Challenge the Stats presents concert featuring BIPOC composers

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Challenge the Stats (CTS) will present Sounds of the New Normal, a concert featuring the works of Black, Indigenous, and People of Color (BIPOC) composers, at 12 p.m. EDT on July 28 at the First Presbyterian Church of Atlanta. Harpist and CTS founder Angelica Hairston, cellist Khari Joyner, and harpist Brandee Younger will perform works by Connor Chee, Maurice Draughn, Florence Price, Coleridge-Taylor Perkinson, and others. We reached out to Angelica Hairston to learn more.

Tell us about your concert Sounds of the New Normal on July 28, presented by Challenge the Stats. How does this program reflect the mission of Challenge the Stats?

I’m thrilled to be joined by cellist Khari Joyner and harpist Brandee Younger in a powerful lunch-hour concert highlighting BIPOC composers and discussing ways to celebrate communities of color as we navigate a “new normal” in our nation.

Challenge the Stats exists to empower BIPOC in the classical performing arts and use music as a tool for justice. As all of us engage in more critical discussions around race and justice, I’m excited about the ways this event will center and amplify the voices of musicians and composers who have often been marginalized. It’s our hope that this event is a vehicle for all of us to take tangible steps toward equity in the arts field and within our local communities.

Tell us about the process of choosing and preparing works by BIPOC composers. Do you work with living composers? Where do you search for new pieces to learn?

A personal commitment I’ve made in my career is to highlight existing works by BIPOC composers and to support living composers in creating new works for harp. As I’ve learned more about the depths of injustice done toward Black and Native American communities from the founding of our nation, it has been of particular interest for me to amplify voices within these communities.

One highlight for me has been working directly with Diné composer Connor Chee in transcribing three of his Navajo Vocables (originally for piano) for harp solo and for harp and cello. I had the opportunity to work alongside a dear friend, Madison Symphony Orchestra principal harpist Johanna Wienhølts, in creating these transcriptions. We spent time with Connor virtually, learning more about the history of Navajo Corn Grinding Songs and the rich cultural history of vocables, which are non-lexical syllables used in Indigenous chants. The process has been richly fulfilling, and knowing the depth of context behind the work really helps in the final interpretation of these incredibly striking melodies.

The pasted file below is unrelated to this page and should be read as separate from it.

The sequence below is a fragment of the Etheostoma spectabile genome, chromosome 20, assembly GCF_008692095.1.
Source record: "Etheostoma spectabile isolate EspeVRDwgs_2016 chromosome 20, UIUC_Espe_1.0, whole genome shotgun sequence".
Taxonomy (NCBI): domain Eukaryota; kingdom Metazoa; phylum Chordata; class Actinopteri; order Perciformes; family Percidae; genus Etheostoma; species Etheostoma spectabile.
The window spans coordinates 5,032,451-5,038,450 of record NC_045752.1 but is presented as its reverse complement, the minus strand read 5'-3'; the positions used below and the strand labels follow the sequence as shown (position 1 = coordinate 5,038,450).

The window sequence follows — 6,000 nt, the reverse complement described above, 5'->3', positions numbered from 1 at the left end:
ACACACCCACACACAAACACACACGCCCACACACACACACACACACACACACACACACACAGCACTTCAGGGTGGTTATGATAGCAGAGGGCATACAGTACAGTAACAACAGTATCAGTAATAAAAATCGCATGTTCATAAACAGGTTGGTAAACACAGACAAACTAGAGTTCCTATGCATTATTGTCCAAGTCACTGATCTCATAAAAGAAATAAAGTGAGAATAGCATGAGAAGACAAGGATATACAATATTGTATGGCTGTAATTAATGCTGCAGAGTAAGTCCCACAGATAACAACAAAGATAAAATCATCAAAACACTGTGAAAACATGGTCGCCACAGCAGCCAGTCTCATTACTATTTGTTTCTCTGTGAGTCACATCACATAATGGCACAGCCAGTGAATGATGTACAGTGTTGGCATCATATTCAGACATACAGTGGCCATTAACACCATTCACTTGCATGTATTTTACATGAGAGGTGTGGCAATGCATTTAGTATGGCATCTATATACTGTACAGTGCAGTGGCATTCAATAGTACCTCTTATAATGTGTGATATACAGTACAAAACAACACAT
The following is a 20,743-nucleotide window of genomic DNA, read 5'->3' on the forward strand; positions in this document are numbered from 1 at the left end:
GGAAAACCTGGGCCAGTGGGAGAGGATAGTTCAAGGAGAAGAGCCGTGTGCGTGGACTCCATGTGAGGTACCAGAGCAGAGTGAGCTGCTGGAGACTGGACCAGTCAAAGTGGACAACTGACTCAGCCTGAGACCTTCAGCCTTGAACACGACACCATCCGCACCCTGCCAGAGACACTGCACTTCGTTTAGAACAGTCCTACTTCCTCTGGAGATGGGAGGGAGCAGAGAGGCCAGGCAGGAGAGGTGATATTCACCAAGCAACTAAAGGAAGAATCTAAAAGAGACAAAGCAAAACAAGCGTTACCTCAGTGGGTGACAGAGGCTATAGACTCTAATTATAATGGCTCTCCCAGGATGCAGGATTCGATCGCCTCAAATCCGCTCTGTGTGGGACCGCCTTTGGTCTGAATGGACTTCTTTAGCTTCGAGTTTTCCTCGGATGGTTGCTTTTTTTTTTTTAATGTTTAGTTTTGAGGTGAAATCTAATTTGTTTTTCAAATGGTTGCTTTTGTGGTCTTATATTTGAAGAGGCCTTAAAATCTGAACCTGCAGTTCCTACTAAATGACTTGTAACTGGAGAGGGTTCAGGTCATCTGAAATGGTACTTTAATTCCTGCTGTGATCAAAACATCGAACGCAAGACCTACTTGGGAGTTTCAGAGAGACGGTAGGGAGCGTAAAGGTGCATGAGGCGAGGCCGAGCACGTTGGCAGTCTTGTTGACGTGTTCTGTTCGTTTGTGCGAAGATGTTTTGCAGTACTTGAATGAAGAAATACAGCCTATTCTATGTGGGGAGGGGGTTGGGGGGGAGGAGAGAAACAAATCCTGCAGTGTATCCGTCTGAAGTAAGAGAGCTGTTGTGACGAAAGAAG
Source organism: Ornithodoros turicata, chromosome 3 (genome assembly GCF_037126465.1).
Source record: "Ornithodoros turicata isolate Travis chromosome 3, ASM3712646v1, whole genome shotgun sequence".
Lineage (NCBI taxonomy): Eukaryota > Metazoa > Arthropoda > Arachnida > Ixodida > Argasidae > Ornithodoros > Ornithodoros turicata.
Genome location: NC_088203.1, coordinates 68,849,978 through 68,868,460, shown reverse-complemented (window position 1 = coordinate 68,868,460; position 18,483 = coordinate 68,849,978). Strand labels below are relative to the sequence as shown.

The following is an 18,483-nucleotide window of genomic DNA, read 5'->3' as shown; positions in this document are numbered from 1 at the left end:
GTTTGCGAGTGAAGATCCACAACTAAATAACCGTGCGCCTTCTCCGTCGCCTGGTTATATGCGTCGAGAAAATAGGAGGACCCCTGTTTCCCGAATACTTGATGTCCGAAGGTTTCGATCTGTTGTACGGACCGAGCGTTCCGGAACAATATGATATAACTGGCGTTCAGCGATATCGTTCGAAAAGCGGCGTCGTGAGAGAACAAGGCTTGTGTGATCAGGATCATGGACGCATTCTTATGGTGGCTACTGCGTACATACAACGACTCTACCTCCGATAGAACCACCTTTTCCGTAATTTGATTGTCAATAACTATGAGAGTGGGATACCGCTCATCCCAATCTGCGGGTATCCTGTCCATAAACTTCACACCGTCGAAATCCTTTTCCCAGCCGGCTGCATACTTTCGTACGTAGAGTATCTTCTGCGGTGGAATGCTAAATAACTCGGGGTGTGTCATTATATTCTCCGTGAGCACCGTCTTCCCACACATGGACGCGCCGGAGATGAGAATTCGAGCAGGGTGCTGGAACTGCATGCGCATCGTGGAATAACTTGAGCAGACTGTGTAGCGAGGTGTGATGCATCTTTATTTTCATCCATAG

The vast majority of the pieces I perform by BIPOC composers are new works. I’m fairly intentional about encouraging others in the harp community to purchase the scores, take a lesson with the composers, and directly financially support the incredible composers of our time. One example of this is composer and harpist Brandee Younger, who will be featured in the July 28th concert. After some friendly encouragement, Brandee published Shelter in Place and Essence of Ruby during the pandemic, and I was honored to give both pieces their Southeastern premiere. I truly believe that through commissioning and financially committing to the work of BIPOC composers, we can make major positive shifts in the canon of harp repertoire to create a more inclusive and equitable harp community.

What are some highlights of the program to listen for?

In addition to the world premiere of Connor Chee’s Navajo Vocables, we’ll premiere Maurice Draughn’s Deep River for Cello and Two Harps and an adaptation of Florence Price’s Adoration. Also featured are a few harp-community favorites by Latinx composer Alfredo Rolando Ortiz, and solo cello works by Black composer Coleridge-Taylor Perkinson.

The free concert, held at First Presbyterian Church of Atlanta, will welcome in-person audience members with RSVP. Listeners can also watch the livestream.

For more information, visit the Challenge the Stats website. You can also check out Hairston’s Sounding Board article from the January/February 2018 issue of Harp Column.

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